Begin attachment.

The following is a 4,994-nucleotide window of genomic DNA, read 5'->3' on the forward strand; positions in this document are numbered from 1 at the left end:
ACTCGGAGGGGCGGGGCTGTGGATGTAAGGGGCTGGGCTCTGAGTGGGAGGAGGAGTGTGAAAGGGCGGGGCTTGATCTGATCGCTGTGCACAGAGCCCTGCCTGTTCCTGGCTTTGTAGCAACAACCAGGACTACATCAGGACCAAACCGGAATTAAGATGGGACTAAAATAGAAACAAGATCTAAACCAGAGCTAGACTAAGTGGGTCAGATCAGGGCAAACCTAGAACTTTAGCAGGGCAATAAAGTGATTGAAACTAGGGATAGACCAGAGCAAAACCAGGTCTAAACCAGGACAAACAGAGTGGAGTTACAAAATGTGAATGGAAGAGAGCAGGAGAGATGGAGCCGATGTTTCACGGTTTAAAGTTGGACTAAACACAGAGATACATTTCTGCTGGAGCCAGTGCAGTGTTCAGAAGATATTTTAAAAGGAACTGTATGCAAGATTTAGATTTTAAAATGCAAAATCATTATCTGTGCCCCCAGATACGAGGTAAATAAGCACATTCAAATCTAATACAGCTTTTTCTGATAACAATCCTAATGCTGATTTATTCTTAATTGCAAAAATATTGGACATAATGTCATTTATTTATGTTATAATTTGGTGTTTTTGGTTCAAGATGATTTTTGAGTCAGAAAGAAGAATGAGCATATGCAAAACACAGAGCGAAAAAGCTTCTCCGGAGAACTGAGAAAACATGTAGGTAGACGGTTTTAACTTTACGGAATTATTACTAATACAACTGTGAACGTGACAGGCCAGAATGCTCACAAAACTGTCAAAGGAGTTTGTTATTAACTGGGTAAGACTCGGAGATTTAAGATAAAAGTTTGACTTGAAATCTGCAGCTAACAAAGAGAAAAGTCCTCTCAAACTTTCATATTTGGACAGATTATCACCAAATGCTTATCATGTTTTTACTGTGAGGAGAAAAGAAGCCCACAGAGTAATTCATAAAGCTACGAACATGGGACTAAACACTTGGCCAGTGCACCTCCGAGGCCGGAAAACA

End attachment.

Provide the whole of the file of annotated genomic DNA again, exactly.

The following is a 4,994-nucleotide window of genomic DNA, read 5'->3' on the forward strand; positions in this document are numbered from 1 at the left end:
ACTCGGAGGGGCGGGGCTGTGGATGTAAGGGGCTGGGCTCTGAGTGGGAGGAGGAGTGTGAAAGGGCGGGGCTTGATCTGATCGCTGTGCACAGAGCCCTGCCTGTTCCTGGCTTTGTAGCAACAACCAGGACTACATCAGGACCAAACCGGAATTAAGATGGGACTAAAATAGAAACAAGATCTAAACCAGAGCTAGACTAAGTGGGTCAGATCAGGGCAAACCTAGAACTTTAGCAGGGCAATAAAGTGATTGAAACTAGGGATAGACCAGAGCAAAACCAGGTCTAAACCAGGACAAACAGAGTGGAGTTACAAAATGTGAATGGAAGAGAGCAGGAGAGATGGAGCCGATGTTTCACGGTTTAAAGTTGGACTAAACACAGAGATACATTTCTGCTGGAGCCAGTGCAGTGTTCAGAAGATATTTTAAAAGGAACTGTATGCAAGATTTAGATTTTAAAATGCAAAATCATTATCTGTGCCCCCAGATACGAGGTAAATAAGCACATTCAAATCTAATACAGCTTTTTCTGATAACAATCCTAATGCTGATTTATTCTTAATTGCAAAAATATTGGACATAATGTCATTTATTTATGTTATAATTTGGTGTTTTTGGTTCAAGATGATTTTTGAGTCAGAAAGAAGAATGAGCATATGCAAAACACAGAGCGAAAAAGCTTCTCCGGAGAACTGAGAAAACATGTAGGTAGACGGTTTTAACTTTACGGAATTATTACTAATACAACTGTGAACGTGACAGGCCAGAATGCTCACAAAACTGTCAAAGGAGTTTGTTATTAACTGGGTAAGACTCGGAGATTTAAGATAAAAGTTTGACTTGAAATCTGCAGCTAACAAAGAGAAAAGTCCTCTCAAACTTTCATATTTGGACAGATTATCACCAAATGCTTATCATGTTTTTACTGTGAGGAGAAAAGAAGCCCACAGAGTAATTCATAAAGCTACGAACATGGGACTAAACACTTGGCCAGTGCACCTCCGAGGCCGGAAAACA